Research on E. siliculosus has a long history, dating back to the 19th century, as recently reviewed by Charrier et al. (2008). Many of the very early studies (e.g. Berthold 1881) focused on reproduction and the complex life cycle of Ectocarpus, which includes three different life cycle stages (a diploid sporophyte as well as haploid parthenosporophytes and gametophytes), and which was finally unraveled by Dieter Müller in the 1960s (Müller 1964, 1966, 1967). More recently, extensive work
1. Introduction has been carried out on the salt stress response of different Ectocarpales (e.g. Thomas
& Kirst 1991), different aspects of carbon uptake (reviewed in Schmid & Dring 1996) and photosynthesis, and on the integration and ecology of the E. siliculosus virus 1 (Bräutigam et al. 1995; Delaroque et al. 1999, 2001).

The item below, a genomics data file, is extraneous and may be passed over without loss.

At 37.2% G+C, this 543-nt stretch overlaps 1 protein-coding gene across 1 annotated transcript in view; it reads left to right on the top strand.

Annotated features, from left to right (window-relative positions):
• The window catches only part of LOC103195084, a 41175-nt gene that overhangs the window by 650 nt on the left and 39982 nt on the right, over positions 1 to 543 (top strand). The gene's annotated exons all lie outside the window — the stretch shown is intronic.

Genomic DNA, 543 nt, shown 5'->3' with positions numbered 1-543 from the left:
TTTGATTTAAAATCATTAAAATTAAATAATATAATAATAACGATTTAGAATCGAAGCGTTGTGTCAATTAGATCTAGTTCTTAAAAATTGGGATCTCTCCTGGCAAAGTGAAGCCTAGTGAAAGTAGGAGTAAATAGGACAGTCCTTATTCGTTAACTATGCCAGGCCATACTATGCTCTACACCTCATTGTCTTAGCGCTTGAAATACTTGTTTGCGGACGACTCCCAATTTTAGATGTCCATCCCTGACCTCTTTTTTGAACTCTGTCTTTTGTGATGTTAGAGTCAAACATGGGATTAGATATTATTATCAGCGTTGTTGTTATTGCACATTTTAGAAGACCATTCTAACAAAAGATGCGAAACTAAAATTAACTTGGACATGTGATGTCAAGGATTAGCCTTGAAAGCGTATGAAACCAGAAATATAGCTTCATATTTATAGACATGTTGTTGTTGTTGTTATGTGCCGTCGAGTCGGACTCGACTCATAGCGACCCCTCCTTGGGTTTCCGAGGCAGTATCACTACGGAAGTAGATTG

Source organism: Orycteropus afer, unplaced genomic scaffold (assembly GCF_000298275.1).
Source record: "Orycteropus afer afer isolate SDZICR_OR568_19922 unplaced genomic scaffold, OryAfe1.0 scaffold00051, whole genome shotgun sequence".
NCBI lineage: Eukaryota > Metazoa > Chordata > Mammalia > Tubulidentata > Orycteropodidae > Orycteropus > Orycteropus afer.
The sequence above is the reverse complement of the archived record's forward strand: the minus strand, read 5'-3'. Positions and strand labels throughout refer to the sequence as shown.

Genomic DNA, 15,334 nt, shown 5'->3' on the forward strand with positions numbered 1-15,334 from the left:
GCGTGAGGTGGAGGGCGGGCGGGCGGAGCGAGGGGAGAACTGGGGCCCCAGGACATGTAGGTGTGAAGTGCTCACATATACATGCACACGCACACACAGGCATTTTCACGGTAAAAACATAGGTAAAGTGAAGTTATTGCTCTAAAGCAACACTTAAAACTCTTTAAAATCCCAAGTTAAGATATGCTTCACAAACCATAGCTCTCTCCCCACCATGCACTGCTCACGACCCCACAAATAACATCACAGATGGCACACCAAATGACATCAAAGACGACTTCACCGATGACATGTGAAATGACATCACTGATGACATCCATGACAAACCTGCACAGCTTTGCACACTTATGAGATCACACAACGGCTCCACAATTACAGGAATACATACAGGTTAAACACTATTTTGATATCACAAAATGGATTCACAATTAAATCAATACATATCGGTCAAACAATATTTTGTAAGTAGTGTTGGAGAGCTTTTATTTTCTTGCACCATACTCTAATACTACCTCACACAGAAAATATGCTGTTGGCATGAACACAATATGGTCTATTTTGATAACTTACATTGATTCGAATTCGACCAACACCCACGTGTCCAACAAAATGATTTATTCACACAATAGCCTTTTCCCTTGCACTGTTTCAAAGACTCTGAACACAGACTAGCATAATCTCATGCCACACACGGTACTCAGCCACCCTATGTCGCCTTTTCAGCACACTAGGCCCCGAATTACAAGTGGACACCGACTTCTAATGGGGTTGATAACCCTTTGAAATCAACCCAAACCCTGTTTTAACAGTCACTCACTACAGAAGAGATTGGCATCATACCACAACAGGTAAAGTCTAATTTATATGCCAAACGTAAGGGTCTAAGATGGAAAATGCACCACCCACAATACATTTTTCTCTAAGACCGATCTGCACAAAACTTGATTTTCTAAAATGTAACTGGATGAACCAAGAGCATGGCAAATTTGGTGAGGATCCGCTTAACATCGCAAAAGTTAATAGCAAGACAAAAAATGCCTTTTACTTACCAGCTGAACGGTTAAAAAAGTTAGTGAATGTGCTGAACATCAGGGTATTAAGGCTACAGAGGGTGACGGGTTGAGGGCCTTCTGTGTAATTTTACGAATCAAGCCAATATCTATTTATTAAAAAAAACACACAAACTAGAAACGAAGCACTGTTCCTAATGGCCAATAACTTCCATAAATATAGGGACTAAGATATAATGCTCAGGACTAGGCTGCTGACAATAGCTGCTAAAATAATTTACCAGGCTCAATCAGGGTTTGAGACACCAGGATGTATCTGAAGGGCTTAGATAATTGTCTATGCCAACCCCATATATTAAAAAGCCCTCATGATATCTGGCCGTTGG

The sum of research already carried out on E. siliculosus, its relatively short life cycle, its small genome of ca. 200 Mbp, and its close relation to ecologically relevant species, contributed to the decision to develop this species as a new model for brown algae (Peters et al. 2004). In the end of 2007, the final 10.5X genome sequence became available to members of the Ectocarpus consortium, and a public release of the sequences is planned for the end of 2009. The E. siliculosus genome is thus the first multicellular heterokont sequenced, and at the same time the first genome of seaweed to become available to researchers (Table 2).
Table 2: Genome projects on aquatic photosynthetic eukaryotes as of July 2009. All genome projects are marked “in progress” according to the public release of the sequence date
Kingdom spcecies phylum habitat status